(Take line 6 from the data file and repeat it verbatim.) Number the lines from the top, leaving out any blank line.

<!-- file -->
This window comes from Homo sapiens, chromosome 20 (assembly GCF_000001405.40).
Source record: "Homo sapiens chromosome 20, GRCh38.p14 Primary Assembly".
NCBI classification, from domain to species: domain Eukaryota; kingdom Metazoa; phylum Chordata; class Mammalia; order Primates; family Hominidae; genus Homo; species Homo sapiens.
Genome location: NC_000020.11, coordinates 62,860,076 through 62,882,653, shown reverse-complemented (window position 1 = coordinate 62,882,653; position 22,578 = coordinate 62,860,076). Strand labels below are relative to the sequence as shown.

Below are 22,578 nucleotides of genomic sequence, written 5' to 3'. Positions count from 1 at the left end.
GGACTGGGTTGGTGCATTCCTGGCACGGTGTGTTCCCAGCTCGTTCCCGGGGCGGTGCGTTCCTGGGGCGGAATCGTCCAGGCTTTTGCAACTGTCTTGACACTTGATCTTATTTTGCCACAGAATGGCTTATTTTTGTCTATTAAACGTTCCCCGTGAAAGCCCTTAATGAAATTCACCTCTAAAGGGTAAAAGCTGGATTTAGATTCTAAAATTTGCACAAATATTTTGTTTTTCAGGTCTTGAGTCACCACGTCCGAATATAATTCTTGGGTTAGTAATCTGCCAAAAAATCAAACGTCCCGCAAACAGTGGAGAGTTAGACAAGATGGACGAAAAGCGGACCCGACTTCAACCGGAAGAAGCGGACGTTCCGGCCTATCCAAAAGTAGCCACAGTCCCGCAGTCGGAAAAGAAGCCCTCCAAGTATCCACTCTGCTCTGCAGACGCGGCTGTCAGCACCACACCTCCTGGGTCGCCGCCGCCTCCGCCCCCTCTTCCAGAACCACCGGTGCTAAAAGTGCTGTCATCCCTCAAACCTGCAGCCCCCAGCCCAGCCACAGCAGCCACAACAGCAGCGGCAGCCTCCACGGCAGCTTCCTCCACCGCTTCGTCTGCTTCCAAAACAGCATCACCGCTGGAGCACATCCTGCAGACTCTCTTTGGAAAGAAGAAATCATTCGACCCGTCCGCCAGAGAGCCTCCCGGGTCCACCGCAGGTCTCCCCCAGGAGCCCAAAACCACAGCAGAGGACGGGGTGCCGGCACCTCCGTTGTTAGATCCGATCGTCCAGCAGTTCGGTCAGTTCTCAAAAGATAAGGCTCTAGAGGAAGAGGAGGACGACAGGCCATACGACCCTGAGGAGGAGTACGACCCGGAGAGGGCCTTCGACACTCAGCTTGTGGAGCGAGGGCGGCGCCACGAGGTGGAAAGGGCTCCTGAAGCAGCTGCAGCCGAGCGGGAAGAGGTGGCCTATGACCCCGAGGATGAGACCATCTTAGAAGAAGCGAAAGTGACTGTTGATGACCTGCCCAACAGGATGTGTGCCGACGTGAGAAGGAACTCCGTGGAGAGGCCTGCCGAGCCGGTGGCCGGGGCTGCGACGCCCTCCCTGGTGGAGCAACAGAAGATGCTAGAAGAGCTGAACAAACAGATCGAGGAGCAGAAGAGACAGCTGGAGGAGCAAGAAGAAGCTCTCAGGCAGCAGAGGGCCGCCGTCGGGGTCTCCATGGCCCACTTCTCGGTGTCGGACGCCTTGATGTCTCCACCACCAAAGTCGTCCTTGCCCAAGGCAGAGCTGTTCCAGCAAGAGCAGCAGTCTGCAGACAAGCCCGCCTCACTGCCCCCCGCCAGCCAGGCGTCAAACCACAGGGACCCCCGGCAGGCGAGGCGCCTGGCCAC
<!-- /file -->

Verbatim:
GGACTGGGTTGGTGCATTCCTGGCACGGTGTGTTCCCAGCTCGTTCCCGGGGCGGTGCGTTCCTGGGGCGGAATCGTCCAGGCTTTTGCAACTGTCTTGACACTTGATCTTATTTTGCCACAGAATGGCTTATTTTTGTCTATTAAACGTTCCCCGTGAAAGCCCTTAATGAAATTCACCTCTAAAGGGTAAAAGCTGGATTTAGATTCTAAAATTTGCACAAATATTTTGTTTTTCAGGTCTTGAGTCACCACGTCCGAATATAATTCTTGGGTTAGTAATCTGCCAAAAAATCAAACGTCCCGCAAACAGTGGAGAGTTAGACAAGATGGACGAAAAGCGGACCCGACTTCAACCGGAAGAAGCGGACGTTCCGGCCTATCCAAAAGTAGCCACAGTCCCGCAGTCGGAAAAGAAGCCCTCCAAGTATCCACTCTGCTCTGCAGACGCGGCTGTCAGCACCACACCTCCTGGGTCGCCGCCGCCTCCGCCCCCTCTTCCAGAACCACCGGTGCTAAAAGTGCTGTCATCCCTCAAACCTGCAGCCCCCAGCCCAGCCACAGCAGCCACAACAGCAGCGGCAGCCTCCACGGCAGCTTCCTCCACCGCTTCGTCTGCTTCCAAAACAGCATCACCGCTGGAGCACATCCTGCAGACTCTCTTTGGAAAGAAGAAATCATTCGACCCGTCCGCCAGAGAGCCTCCCGGGTCCACCGCAGGTCTCCCCCAGGAGCCCAAAACCACAGCAGAGGACGGGGTGCCGGCACCTCCGTTGTTAGATCCGATCGTCCAGCAGTTCGGTCAGTTCTCAAAAGATAAGGCTCTAGAGGAAGAGGAGGACGACAGGCCATACGACCCTGAGGAGGAGTACGACCCGGAGAGGGCCTTCGACACTCAGCTTGTGGAGCGAGGGCGGCGCCACGAGGTGGAAAGGGCTCCTGAAGCAGCTGCAGCCGAGCGGGAAGAGGTGGCCTATGACCCCGAGGATGAGACCATCTTAGAAGAAGCGAAAGTGACTGTTGATGACCTGCCCAACAGGATGTGTGCCGACGTGAGAAGGAACTCCGTGGAGAGGCCTGCCGAGCCGGTGGCCGGGGCTGCGACGCCCTCCCTGGTGGAGCAACAGAAGATGCTAGAAGAGCTGAACAAACAGATCGAGGAGCAGAAGAGACAGCTGGAGGAGCAAGAAGAAGCTCTCAGGCAGCAGAGGGCCGCCGTCGGGGTCTCCATGGCCCACTTCTCGGTGTCGGACGCCTTGATGTCTCCACCACCAAAGTCGTCCTTGCCCAAGGCAGAGCTGTTCCAGCAAGAGCAGCAGTCTGCAGACAAGCCCGCCTCACTGCCCCCCGCCAGCCAGGCGTCAAACCACAGGGACCCCCGGCAGGCGAGGCGCCTGGCCAC